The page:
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decided: March 1, 1978.


Appeal from the Order of the Secretary of Education in case of Henry Isban v. Board of School Directors of Tuscarora Intermediate Unit No. 11, No. 245 of 1974.


Michael S. Ramage, with him William A. Hebe, and Spencer, Gleason & Hebe, for petitioner.

John R. Miller, Jr., with him Miller, Kistler & Campbell, for respondent.

Judges Wilkinson, Jr., Rogers and DiSalle, sitting as a panel of three. Opinion by Judge DiSalle.

Author: Disalle

[ 34 Pa. Commw. Page 89]

This case comes before us upon a petition for review of an order of the Secretary of Education of the Commonwealth of Pennsylvania (Secretary) dated November 15, 1976. The order dismisses Henry Isban's appeal of a decision of the Board of School Directors of Tuscarora Intermediate Unit No. 11 (Board). We will affirm.

Isban was hired as a speech therapist by the Fulton County Board of School Directors on January 19, 1965. In 1971, the Fulton County Board was absorbed into the newly created Board of School Directors for the Tuscarora Intermediate Unit No. 11. Thereafter, Isban worked as a speech therapist for the Intermediate Unit. His services were utilized by the Forbes Road School District, the Southern Fulton School District, and the Central Fulton School District.

On May 25, 1973, the superintendent of the Central Fulton School District notified Intermediate Unit No. 11, by letter, that because of various difficulties experienced with Isban over the past two years, the school district preferred to be without speech therapy services rather than have such a program administered by him. Similarly worded letters were subsequently sent to the Intermediate Unit by the superintendents of the Southern Fulton School District and the Forbes Road School District.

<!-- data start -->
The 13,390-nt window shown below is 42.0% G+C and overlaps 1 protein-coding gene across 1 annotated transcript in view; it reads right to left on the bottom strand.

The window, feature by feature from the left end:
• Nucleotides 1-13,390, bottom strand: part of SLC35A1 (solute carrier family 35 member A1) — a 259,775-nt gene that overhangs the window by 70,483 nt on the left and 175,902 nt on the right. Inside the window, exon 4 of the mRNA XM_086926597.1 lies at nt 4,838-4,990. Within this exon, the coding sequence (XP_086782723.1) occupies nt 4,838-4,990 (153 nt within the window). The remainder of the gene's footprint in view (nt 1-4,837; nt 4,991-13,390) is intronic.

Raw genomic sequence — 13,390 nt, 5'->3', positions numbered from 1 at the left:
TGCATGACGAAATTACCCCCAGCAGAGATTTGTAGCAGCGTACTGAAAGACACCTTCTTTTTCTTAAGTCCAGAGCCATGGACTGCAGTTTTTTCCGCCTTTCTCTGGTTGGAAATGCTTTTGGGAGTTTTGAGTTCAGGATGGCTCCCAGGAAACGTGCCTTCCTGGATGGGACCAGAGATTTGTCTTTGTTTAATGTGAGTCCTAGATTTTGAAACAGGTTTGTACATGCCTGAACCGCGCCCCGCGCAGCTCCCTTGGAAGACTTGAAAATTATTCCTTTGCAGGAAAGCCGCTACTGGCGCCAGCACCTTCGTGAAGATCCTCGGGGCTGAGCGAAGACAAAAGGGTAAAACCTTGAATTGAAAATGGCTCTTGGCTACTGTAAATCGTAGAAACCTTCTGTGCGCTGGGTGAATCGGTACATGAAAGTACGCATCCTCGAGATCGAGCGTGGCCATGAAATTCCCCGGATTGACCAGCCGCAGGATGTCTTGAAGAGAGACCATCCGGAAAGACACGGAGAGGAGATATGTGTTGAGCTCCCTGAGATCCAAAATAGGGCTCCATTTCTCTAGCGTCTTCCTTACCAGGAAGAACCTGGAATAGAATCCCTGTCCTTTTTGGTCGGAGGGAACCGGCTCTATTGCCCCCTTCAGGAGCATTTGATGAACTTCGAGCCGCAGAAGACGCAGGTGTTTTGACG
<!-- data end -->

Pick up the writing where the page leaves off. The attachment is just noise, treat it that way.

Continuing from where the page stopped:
[ 34 Pa. Commw. Page 90]

On June 1, 1973, Isban met with Mr. Donald Miller, Director of Special Education for the Tuscarora Intermediate Unit. At this meeting, Miller informed Isban of the letters which had been received from the three district superintendents. Miller also indicated to Isban that it would be difficult to find another position for him within the Intermediate Unit. He then suggested that Isban should perhaps consider resigning. The meeting concluded, however, without Isban making any commitment as to his future course of action.

On June 14, 1973, at a meeting of the Intermediate Unit's Board, the special education program for Unit No. 11 was revised. This revision relieved Isban of his duties as speech therapist for Fulton County and assigned him to a language development program for the mentally retarded trainable children in the Lewistown and Mount Union areas. Isban received a letter notifying him of these changes on June 15, 1973. His only response to the reorganization was that he had never been informed by the Intermediate Unit of the reasons for his reassignment.

Dr. Clay Burkholder, Executive Director of Intermediate Unit No. 11, replied to Isban by letter on June 25, 1973. He indicated that the specific reasons for his reassignment had been given to Isban in his previous meeting with Mr. Miller on June 1, 1973. Dr. Burkholder then asked Isban to inform the Intermediate Unit whether he chose to accept the new assignment or resign.

On July 2, 1973, the Board of School Directors of the Forbes Road School District passed a resolution adopting the language of the letter sent by the District's superintendent indicating the District's desire to be without a speech therapy program if Isban was to continue to provide such services. The Boards of both the Southern Fulton School District and the Central

[ 34 Pa. Commw. Page 91]

Fulton School District subsequently passed similar resolutions in support of their respective superintendents.